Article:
Professor Max Stearns, with co-author David S. Cohen, published an op-ed in the National Law Journal, arguing that the Supreme Court's fragmented recent ruling in McDonald v. City of Chicago illustrates the need for Justices that can forge accords, not only with allies but also with those on the other side.
"Certain to be lost in the discussion of McDonald is the fact that, as a peculiar consequence of the Court's decision-making rules, Chicago, which lost the case, actually prevailed on each of the decisive issues needed to win. The outcome in this landmark decision, which will dramatically alter legal policy in vital urban centers, is less a function of grand theories of constitutional law than the inner workings of the Court," the authors wrote. "This decision reflects deep divisions on the Court and the influence its internal decision-making rules have in affecting legal doctrine."
"What the Court needs is someone who can forge consensus, not only by uniting with her natural allies but also by occasionally persuading those on the other side. An effective coalition builder might have avoided the McDonald outcome by convincing at least one conservative member of the Court of the importance of an agreed-upon rationale as a precondition to upsetting long-standing urban policies throughout the United States concerning gun control."
Professor Stearns has written a book about how collective decision-making processes shape doctrines and case outcomes in the United States Supreme Court, Constitutional Process: A Social Choice Analysis of Supreme Court Decision Making (University of Michigan Press, paperback edition 2002). His most recent book, Public Choice Concepts and Applications in Law (West Publishing), co-authored with George Mason University Foundation Professor Todd J. Zywicki, is the only book specifically designed to instruct law students and students in related disciplines in the methodological tools of public choice, including interest group theory, social choice theory, and elementary game theory, along with basic price theory, and to apply these tools to wide-ranging topics in both public and private law and to various lawmaking institutions.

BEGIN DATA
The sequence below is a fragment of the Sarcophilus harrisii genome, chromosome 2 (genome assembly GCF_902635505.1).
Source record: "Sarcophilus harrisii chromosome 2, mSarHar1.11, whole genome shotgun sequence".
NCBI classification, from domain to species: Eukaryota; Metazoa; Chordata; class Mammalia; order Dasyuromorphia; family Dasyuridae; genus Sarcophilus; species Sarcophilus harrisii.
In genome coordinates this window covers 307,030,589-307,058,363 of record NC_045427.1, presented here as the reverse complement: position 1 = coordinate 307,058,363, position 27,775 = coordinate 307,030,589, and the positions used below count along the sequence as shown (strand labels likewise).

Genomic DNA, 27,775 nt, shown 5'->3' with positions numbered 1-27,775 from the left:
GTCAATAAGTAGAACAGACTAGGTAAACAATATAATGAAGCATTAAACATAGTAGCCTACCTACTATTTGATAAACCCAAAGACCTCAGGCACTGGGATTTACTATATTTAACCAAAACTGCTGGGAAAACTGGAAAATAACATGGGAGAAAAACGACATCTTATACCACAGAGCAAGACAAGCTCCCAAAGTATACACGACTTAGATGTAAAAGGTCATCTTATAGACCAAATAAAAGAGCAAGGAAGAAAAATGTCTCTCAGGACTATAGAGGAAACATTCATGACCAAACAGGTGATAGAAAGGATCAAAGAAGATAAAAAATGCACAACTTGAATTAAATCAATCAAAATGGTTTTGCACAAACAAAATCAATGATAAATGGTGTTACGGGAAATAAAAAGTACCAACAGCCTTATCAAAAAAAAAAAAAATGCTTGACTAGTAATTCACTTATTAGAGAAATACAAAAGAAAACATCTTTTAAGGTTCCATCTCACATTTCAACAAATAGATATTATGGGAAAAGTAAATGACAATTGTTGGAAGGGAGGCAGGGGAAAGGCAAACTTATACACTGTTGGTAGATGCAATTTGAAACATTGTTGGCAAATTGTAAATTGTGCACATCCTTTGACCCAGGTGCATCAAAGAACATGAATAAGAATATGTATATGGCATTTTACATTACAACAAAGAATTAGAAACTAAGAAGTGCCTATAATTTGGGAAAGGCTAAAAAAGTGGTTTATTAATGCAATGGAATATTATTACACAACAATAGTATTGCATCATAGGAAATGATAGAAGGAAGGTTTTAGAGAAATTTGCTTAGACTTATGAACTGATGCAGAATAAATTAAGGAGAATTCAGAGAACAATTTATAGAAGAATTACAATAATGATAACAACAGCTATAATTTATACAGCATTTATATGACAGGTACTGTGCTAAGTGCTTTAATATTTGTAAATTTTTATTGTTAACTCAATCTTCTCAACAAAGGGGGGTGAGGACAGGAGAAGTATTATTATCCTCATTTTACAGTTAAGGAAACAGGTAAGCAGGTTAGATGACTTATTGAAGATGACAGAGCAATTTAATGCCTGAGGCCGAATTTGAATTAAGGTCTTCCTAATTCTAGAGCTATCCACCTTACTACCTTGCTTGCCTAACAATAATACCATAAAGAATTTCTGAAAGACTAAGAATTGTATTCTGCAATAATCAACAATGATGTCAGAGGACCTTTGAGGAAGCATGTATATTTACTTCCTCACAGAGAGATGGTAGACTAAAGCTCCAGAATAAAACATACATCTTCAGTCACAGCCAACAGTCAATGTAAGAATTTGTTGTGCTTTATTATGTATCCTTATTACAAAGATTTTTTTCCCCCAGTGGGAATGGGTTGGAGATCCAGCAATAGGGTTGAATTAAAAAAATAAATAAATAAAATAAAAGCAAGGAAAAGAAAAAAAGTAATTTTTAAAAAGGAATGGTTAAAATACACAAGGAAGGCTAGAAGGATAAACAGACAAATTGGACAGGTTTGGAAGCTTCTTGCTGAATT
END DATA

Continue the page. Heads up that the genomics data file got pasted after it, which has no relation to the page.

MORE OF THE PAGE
A prominent interdisciplinary scholar known for his application of novel methodologies to study a wide range of doctrines in public law, with a particular emphasis on judicial decision-making processes and structural constitutional law, Professor Stearns's work is widely published in several leading academic journals, including the Yale Law Journal, the University of Pennsylvania Law Review, the California Law Review, the Stanford Law Review, and the Vanderbilt Law Review. View Professor Stearns's leading works here.